Bring me your bialys, your chocolate babkas, your lox, capers, and schmears yearning to be free! It's a cliche, perhaps, to kvetch about the Bay Area's lack of decent Jewish deli food, when we can find just about everything else here from Burmese tea salad to Himalayan momos. But try telling that to a nostalgic deli-lover. An empanada is not a knish; a wonton is not a kreplach; a morning bun, however glorious, is not a slice of babka.
Yes, there are pockets here and there: Saul's in Berkeley, of course, and Miller's East Coast Deli on Polk Street in SF, a few halfway-decent bagel shops, the Russian grocery stores and bakeries on Clement Street that stock sour pickles, rye bread, farmer cheese and stuffed cabbage. But where to bask in the kibbitzing atmosphere of Manhattan's Barney Greengrass on a Saturday morning, where platters of salami-and-eggs or whitefish salad are smacked down on Formica tables? Where can we inhale a perfume like the heady aroma inside Russ and Daughters on a Friday afternoon, equal parts smoked fish and buttery-cinnamony rugalach, with a hint of onion bagel?
But the Bay Area is a land more attuned to kale and lardo than chicken liver and schmaltz. Then again, if every other ethnic cuisine, no matter how obscure, can find its niche, why not this one? So far, the success of Wise Sons Deli, Evan Bloom's and Leo Beckerman's 10-week-old pop-up restaurant, bodes well for saving the deli. Started as a popular offering at Off the Grid, Beckerman and Bloom are now setting up shop at Jackie's Cafe on every Saturday morning from 9am to 2pm, turning the marble-tabled Valencia Street spot into their own version of Langer's.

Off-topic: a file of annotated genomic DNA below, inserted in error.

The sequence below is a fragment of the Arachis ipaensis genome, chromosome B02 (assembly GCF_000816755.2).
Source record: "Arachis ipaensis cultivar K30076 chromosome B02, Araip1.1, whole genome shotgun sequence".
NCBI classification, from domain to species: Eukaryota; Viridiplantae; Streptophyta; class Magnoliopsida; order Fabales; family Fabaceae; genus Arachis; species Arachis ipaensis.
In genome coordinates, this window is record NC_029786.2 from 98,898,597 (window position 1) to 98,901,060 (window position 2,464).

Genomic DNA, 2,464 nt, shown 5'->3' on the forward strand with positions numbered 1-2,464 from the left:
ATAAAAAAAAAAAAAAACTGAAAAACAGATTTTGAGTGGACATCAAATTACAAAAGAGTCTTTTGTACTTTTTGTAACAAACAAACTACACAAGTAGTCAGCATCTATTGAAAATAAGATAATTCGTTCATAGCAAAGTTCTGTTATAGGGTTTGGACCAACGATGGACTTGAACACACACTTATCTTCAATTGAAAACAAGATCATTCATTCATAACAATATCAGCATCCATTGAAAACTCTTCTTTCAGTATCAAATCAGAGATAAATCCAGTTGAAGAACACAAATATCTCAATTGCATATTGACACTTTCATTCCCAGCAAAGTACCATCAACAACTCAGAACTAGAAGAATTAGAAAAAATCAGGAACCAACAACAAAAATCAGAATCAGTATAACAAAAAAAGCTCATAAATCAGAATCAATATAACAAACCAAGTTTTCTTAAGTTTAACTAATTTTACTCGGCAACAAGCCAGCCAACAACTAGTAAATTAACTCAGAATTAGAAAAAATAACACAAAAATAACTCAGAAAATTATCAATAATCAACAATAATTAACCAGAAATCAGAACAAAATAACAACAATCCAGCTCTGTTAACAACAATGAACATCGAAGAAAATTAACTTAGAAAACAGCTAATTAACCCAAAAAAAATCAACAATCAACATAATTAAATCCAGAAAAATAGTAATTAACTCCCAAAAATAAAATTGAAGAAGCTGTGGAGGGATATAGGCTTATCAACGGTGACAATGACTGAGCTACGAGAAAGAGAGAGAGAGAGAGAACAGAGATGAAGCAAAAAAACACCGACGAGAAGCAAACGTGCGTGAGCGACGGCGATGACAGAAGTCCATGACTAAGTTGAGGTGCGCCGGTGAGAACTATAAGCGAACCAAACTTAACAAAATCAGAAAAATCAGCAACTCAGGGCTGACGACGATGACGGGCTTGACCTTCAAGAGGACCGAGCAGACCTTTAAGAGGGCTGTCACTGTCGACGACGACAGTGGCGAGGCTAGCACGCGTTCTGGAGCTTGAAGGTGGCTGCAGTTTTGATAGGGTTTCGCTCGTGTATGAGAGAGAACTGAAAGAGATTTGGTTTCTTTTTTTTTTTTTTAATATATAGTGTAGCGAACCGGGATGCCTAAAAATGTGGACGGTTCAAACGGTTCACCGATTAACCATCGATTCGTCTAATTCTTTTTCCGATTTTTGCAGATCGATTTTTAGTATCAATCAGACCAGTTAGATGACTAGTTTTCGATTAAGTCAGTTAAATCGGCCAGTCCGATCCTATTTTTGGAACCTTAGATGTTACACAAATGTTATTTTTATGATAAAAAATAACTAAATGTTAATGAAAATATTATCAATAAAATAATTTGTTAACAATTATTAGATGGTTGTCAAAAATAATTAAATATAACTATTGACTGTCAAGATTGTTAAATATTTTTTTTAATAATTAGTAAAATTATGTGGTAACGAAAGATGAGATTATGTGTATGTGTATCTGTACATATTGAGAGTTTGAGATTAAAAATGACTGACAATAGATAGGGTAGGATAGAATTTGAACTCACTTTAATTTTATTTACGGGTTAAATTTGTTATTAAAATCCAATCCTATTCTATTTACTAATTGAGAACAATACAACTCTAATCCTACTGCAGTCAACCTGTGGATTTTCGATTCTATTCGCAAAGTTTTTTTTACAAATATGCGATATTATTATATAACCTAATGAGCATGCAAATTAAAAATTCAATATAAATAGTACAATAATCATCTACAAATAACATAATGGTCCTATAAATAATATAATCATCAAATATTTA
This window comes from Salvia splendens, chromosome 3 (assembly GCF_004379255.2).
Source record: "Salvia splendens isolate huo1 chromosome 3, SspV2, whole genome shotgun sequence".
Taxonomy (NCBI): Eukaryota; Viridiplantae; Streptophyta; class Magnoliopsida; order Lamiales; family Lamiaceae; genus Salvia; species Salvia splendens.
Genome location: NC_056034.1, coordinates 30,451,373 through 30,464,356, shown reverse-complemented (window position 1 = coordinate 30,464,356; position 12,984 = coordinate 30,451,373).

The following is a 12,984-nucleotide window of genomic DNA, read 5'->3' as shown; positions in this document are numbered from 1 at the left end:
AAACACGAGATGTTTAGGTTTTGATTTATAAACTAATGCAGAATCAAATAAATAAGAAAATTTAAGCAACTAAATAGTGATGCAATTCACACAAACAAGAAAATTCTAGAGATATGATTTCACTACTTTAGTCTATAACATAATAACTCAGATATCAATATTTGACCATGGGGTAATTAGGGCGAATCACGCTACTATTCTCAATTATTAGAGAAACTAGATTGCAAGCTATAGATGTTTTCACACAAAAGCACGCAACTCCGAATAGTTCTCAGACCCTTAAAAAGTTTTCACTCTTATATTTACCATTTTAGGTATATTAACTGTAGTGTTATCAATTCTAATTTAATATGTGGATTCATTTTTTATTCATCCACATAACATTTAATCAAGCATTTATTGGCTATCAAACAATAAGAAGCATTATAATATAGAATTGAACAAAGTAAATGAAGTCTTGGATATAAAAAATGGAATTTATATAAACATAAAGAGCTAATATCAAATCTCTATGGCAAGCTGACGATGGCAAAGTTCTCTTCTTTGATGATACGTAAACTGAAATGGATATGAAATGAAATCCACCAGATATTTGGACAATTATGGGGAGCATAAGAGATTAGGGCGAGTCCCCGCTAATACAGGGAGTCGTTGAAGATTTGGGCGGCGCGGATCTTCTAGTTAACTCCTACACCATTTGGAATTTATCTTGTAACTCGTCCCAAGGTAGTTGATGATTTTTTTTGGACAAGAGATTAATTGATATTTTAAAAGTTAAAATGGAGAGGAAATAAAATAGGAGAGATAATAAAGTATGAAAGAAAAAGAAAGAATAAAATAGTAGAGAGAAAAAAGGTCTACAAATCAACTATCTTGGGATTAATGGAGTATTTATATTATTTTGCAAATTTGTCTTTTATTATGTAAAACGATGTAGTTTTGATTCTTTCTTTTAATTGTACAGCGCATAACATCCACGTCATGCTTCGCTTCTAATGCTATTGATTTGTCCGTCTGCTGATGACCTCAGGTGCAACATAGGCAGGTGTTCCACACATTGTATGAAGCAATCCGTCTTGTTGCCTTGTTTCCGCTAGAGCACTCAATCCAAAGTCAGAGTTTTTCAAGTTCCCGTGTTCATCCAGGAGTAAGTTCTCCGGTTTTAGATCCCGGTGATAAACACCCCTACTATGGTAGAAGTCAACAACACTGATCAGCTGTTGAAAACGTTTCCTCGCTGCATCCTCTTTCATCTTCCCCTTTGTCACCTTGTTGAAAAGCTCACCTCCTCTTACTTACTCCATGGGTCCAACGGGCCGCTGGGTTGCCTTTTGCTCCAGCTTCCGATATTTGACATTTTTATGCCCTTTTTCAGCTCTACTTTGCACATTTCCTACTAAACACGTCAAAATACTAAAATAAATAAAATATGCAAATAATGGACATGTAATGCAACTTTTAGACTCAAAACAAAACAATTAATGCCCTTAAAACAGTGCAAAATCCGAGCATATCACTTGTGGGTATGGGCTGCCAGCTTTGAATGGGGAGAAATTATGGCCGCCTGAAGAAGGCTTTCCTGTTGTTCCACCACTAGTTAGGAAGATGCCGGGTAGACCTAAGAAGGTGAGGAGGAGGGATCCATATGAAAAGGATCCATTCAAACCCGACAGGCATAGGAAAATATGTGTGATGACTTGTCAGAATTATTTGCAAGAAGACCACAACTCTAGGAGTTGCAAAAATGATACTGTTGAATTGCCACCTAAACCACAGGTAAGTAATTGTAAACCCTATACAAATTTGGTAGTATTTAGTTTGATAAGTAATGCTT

The menu is short, a mixture of specials (mushroom-and-barley soup, corned-beef knishes) and staples (schmaltz on rye, housemade corned beef and pastrami sandwiches). No egg creams or Cel-Ray tonic, just Bolyan's sodas, De La Paz coffee and Mexican Cokes. Neither Wise Son has a restaurant background (Bloom has a degree in architecture; Beckerman worked in public health) but they're learning fast. Beckerman takes the orders while Bloom and his small crew slices pastrami and assembles sandwiches in a plugged-in, makeshift semi-kitchen where a bucket of potato salad jostles against a bin of bialys near a couple of Reubens toasting on a jerry-rigged griddle.